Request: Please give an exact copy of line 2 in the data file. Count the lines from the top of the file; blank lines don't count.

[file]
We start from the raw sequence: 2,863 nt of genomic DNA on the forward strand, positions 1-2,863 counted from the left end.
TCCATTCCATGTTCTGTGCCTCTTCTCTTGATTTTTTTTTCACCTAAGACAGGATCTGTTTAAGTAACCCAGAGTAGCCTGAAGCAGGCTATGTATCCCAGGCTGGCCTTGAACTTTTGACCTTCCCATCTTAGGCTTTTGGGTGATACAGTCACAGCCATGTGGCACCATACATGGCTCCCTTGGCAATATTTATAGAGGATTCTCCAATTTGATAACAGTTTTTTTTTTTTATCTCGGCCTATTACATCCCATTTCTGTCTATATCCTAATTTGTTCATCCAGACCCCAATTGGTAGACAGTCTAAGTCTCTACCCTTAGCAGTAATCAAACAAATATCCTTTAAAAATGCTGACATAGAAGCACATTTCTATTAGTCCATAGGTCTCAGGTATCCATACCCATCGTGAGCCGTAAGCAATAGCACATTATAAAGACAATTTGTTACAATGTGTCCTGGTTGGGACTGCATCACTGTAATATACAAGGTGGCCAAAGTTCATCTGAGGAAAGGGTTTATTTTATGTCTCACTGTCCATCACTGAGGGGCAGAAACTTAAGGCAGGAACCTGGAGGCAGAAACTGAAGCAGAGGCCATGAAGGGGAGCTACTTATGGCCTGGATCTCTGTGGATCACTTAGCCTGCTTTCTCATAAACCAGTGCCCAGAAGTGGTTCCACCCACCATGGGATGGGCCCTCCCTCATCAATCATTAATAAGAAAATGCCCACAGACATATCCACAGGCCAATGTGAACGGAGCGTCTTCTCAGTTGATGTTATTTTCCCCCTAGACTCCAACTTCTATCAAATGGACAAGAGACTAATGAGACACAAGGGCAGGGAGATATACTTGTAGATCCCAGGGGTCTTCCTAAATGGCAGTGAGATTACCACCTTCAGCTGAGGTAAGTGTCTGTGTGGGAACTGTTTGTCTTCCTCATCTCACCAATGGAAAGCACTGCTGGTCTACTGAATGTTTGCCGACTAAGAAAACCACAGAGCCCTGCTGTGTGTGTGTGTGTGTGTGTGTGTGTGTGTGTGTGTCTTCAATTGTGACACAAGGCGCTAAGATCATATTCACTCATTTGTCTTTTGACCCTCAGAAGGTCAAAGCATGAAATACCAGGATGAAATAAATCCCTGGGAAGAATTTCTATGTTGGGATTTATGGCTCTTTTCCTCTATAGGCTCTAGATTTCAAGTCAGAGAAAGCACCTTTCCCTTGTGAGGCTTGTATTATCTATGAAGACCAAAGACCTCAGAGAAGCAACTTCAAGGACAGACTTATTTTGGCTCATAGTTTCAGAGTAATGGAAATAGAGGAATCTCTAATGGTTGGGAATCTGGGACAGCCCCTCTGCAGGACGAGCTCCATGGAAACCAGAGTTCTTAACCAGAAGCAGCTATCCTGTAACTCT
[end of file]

TCCATTCCATGTTCTGTGCCTCTTCTCTTGATTTTTTTTTCACCTAAGACAGGATCTGTTTAAGTAACCCAGAGTAGCCTGAAGCAGGCTATGTATCCCAGGCTGGCCTTGAACTTTTGACCTTCCCATCTTAGGCTTTTGGGTGATACAGTCACAGCCATGTGGCACCATACATGGCTCCCTTGGCAATATTTATAGAGGATTCTCCAATTTGATAACAGTTTTTTTTTTTTATCTCGGCCTATTACATCCCATTTCTGTCTATATCCTAATTTGTTCATCCAGACCCCAATTGGTAGACAGTCTAAGTCTCTACCCTTAGCAGTAATCAAACAAATATCCTTTAAAAATGCTGACATAGAAGCACATTTCTATTAGTCCATAGGTCTCAGGTATCCATACCCATCGTGAGCCGTAAGCAATAGCACATTATAAAGACAATTTGTTACAATGTGTCCTGGTTGGGACTGCATCACTGTAATATACAAGGTGGCCAAAGTTCATCTGAGGAAAGGGTTTATTTTATGTCTCACTGTCCATCACTGAGGGGCAGAAACTTAAGGCAGGAACCTGGAGGCAGAAACTGAAGCAGAGGCCATGAAGGGGAGCTACTTATGGCCTGGATCTCTGTGGATCACTTAGCCTGCTTTCTCATAAACCAGTGCCCAGAAGTGGTTCCACCCACCATGGGATGGGCCCTCCCTCATCAATCATTAATAAGAAAATGCCCACAGACATATCCACAGGCCAATGTGAACGGAGCGTCTTCTCAGTTGATGTTATTTTCCCCCTAGACTCCAACTTCTATCAAATGGACAAGAGACTAATGAGACACAAGGGCAGGGAGATATACTTGTAGATCCCAGGGGTCTTCCTAAATGGCAGTGAGATTACCACCTTCAGCTGAGGTAAGTGTCTGTGTGGGAACTGTTTGTCTTCCTCATCTCACCAATGGAAAGCACTGCTGGTCTACTGAATGTTTGCCGACTAAGAAAACCACAGAGCCCTGCTGTGTGTGTGTGTGTGTGTGTGTGTGTGTGTGTGTGTCTTCAATTGTGACACAAGGCGCTAAGATCATATTCACTCATTTGTCTTTTGACCCTCAGAAGGTCAAAGCATGAAATACCAGGATGAAATAAATCCCTGGGAAGAATTTCTATGTTGGGATTTATGGCTCTTTTCCTCTATAGGCTCTAGATTTCAAGTCAGAGAAAGCACCTTTCCCTTGTGAGGCTTGTATTATCTATGAAGACCAAAGACCTCAGAGAAGCAACTTCAAGGACAGACTTATTTTGGCTCATAGTTTCAGAGTAATGGAAATAGAGGAATCTCTAATGGTTGGGAATCTGGGACAGCCCCTCTGCAGGACGAGCTCCATGGAAACCAGAGTTCTTAACCAGAAGCAGCTATCCTGTAACTCT